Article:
By Jim Buchanan
August is coming up, marking the 75th anniversary of the end of World War II. There will be remembrances, commemorations, solemn ceremonies and a renewed debate over the use of atomic bombs against Japanese cities.
Looking back, we think of that month as the final chapter in a conflict that devastated much of the globe and claimed countless millions of lives. But a closer look shows that, due to the secrecy surrounding the Manhattan Project, which produced the bombs that leveled Hiroshima and Nagasaki, virtually no American, or anyone on the planet, for that matter, had an inkling the conflict was about to end.
The general mood was that WWII had only hit halftime. The county was filled with men on furlough rotating from Europe toward the Pacific front. The Sylva Herald encapsulated the mood of joyful reunions, and the dark days that lay ahead, in an Aug. 1, 1945 editorial:
HELLO ... AND
These are the months of the big furlough. These are months in which every single day finds new returning boatloads of American soldiers docking at our ports from Europe. A few of these young veterans are back on these shores to stay, some because of wounds received in action, and others because their point ratings entitle them to discharge. Yet most of these men who are back from foxholes and ruins in Europe are here on 30-day furloughs, merely stopping off on their way to the final phase of the war … the war against Japan. These are momentous days. These are days of happy reunions … but they are days of sad parting too. There can be no true rejoicing when heartfelt “hellos” must be followed with “goodbye” again. In a few weeks the tempo of the war in the Pacific will step up. Our sons, daughters and husbands will be there, fighting to end the second phase of World War II. More of us will again be having anxious hours of hoping and praying for the safe return of loved ones from the terror of battle. Now, while we are reunited with these soldier veterans who will so soon be on their way to the Pacific, we must resolve to keep their faith in us. We must keep our courage high. And we must buy bonds, give blood, cut pulpwood or do any others of those important jobs that will help our fighting men … hastening the day of permanent furloughs.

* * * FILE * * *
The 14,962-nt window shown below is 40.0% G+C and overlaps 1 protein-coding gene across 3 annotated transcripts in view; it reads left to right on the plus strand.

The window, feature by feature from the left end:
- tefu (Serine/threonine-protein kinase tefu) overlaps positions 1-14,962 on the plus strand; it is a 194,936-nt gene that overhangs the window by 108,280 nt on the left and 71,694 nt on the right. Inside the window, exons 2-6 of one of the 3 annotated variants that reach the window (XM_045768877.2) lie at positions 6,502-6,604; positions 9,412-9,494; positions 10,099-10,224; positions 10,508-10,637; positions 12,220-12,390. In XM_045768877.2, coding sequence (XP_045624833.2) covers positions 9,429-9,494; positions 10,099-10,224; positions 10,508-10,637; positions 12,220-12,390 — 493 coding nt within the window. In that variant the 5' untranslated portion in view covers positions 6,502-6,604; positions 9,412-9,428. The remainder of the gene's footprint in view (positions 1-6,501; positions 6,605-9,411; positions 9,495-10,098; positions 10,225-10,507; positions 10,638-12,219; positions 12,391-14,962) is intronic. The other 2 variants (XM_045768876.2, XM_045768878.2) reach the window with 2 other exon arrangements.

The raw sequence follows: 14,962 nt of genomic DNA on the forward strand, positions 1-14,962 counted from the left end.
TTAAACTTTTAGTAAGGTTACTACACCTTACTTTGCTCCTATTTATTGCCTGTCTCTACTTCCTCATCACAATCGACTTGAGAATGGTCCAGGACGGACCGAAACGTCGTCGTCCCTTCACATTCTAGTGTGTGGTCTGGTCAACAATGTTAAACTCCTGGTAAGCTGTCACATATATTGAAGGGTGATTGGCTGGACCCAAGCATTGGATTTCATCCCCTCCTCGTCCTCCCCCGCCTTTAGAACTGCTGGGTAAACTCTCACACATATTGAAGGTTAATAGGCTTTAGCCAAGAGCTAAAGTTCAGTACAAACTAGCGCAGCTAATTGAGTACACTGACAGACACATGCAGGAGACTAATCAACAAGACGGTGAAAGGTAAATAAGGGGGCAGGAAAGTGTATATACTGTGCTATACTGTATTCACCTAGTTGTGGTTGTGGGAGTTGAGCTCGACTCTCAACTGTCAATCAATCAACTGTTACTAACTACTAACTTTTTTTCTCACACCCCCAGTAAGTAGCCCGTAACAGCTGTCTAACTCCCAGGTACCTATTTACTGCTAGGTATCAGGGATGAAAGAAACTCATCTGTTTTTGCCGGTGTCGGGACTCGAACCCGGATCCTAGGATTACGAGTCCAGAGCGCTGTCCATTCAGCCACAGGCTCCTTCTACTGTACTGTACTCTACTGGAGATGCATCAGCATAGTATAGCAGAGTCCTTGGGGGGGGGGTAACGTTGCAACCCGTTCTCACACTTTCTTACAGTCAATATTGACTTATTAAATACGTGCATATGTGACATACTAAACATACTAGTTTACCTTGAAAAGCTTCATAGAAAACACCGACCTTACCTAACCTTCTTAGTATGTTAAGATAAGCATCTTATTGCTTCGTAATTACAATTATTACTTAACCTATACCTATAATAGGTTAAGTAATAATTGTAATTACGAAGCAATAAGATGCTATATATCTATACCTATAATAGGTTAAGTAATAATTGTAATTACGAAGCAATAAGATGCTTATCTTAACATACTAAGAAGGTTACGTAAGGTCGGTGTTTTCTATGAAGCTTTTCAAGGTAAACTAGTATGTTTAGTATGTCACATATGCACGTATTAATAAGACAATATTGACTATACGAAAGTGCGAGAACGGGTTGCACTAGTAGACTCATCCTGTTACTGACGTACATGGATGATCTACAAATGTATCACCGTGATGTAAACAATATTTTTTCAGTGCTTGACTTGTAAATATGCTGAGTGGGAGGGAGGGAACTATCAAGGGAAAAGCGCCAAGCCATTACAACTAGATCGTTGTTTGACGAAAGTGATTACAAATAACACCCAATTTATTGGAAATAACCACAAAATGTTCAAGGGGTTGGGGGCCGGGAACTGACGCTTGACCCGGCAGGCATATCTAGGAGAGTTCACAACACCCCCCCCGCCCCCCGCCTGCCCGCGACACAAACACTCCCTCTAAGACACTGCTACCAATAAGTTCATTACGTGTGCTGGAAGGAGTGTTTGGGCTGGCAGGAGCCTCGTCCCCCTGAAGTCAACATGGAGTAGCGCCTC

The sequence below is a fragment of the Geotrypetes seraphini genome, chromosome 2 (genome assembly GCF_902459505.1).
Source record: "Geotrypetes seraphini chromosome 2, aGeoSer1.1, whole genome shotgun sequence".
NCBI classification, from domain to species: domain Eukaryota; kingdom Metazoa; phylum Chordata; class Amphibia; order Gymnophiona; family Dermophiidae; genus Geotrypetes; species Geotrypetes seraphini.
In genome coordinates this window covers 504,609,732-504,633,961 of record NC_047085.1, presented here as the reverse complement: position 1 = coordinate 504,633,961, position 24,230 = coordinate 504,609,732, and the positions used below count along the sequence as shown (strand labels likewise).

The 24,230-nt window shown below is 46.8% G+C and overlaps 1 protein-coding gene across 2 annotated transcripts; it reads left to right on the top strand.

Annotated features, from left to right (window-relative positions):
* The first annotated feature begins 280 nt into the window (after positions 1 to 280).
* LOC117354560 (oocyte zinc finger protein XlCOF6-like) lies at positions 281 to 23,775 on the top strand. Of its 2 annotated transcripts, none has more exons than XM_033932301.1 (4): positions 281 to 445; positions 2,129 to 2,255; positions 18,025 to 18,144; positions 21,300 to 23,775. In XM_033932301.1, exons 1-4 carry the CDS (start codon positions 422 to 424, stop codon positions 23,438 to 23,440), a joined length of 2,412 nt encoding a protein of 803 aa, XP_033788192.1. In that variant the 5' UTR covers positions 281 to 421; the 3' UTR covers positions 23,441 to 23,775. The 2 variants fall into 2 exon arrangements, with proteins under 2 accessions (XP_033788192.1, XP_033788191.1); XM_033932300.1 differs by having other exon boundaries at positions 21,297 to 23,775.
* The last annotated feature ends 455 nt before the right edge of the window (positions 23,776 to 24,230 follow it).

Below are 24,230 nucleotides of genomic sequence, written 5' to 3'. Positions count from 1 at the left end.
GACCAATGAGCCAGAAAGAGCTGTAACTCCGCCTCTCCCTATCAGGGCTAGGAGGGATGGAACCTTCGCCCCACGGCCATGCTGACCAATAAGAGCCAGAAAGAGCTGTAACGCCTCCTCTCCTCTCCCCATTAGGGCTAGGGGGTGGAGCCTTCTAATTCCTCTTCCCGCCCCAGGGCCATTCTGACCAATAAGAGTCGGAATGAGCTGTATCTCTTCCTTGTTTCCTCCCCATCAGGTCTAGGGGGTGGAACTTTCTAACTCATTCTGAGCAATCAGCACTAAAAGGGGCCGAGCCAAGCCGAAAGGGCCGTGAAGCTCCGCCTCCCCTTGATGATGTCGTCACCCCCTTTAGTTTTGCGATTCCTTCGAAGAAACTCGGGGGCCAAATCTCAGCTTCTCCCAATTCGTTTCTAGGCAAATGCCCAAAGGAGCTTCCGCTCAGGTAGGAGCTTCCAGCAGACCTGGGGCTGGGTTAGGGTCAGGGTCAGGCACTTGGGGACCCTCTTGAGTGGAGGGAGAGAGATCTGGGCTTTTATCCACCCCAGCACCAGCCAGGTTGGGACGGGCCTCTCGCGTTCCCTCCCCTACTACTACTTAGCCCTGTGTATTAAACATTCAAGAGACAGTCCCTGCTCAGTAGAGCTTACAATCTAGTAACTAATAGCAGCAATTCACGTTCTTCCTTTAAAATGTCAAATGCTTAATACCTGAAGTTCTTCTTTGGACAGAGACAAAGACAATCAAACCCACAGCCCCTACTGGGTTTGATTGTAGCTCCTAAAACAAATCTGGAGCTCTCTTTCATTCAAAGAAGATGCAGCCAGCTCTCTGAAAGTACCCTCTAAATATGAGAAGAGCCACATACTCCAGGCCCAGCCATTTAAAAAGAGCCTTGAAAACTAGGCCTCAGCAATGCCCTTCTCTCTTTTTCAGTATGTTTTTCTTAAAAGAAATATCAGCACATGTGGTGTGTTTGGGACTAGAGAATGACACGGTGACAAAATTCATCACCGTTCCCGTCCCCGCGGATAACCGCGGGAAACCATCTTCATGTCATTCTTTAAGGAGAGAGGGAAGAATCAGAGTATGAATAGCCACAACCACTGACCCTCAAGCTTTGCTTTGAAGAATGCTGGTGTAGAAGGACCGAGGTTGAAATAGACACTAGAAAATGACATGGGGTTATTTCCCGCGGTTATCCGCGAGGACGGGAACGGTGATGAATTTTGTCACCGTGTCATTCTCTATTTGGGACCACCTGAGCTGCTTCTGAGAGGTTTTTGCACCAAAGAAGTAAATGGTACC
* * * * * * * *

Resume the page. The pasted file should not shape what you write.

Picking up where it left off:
There was little doubt about the eventual outcome, but the outlook was grim.
Back in 2010 D.M. Giangreco released “Hell to Pay: Operation DOWNFALL and the Invasion of Japan, 1945-1947.” The former editor for Military Review plowed through previously classified materials from the U.S. and Japan regarding their views of an invasion of the Japanese home islands.
In essence, the Japanese thought they could bleed U.S. forces until they would tire and give up. U.S. leaders knew it would be a horrible grind but were set on unconditional surrender.
It was a combination guaranteed to devastate both nations in a manner unlike the prior portion of the war, as it would be much more of a head-to-head affair. Great Britain, France, Canada and the Soviet Union had been engaged in war longer than the U.S. and were expected to play relatively minor roles in a Japanese invasion.
Giangreco told National Public Radio that U.S. planners concluded the low end of the casualty range would be 250,000 American casualties, and in the range of a million on the high end.
“While we were looking at some of our own casualty estimates,” he told NPR, “the Japanese military was doing much the same thing, and the figure of 20 million appears again and again.”
The appendix to Giangreco’s book included a letter written by author James Michener that summed up the reaction of many Americans to the attacks on Hiroshima and Nagasaki.
“…I stood there on the lip of the pulsating volcano, and I know that I was terrified at what might happen and damned relieved when the invasion became unnecessary. I accept the military estimates that at least 1 million lives were saved, and mine could have been one of them.”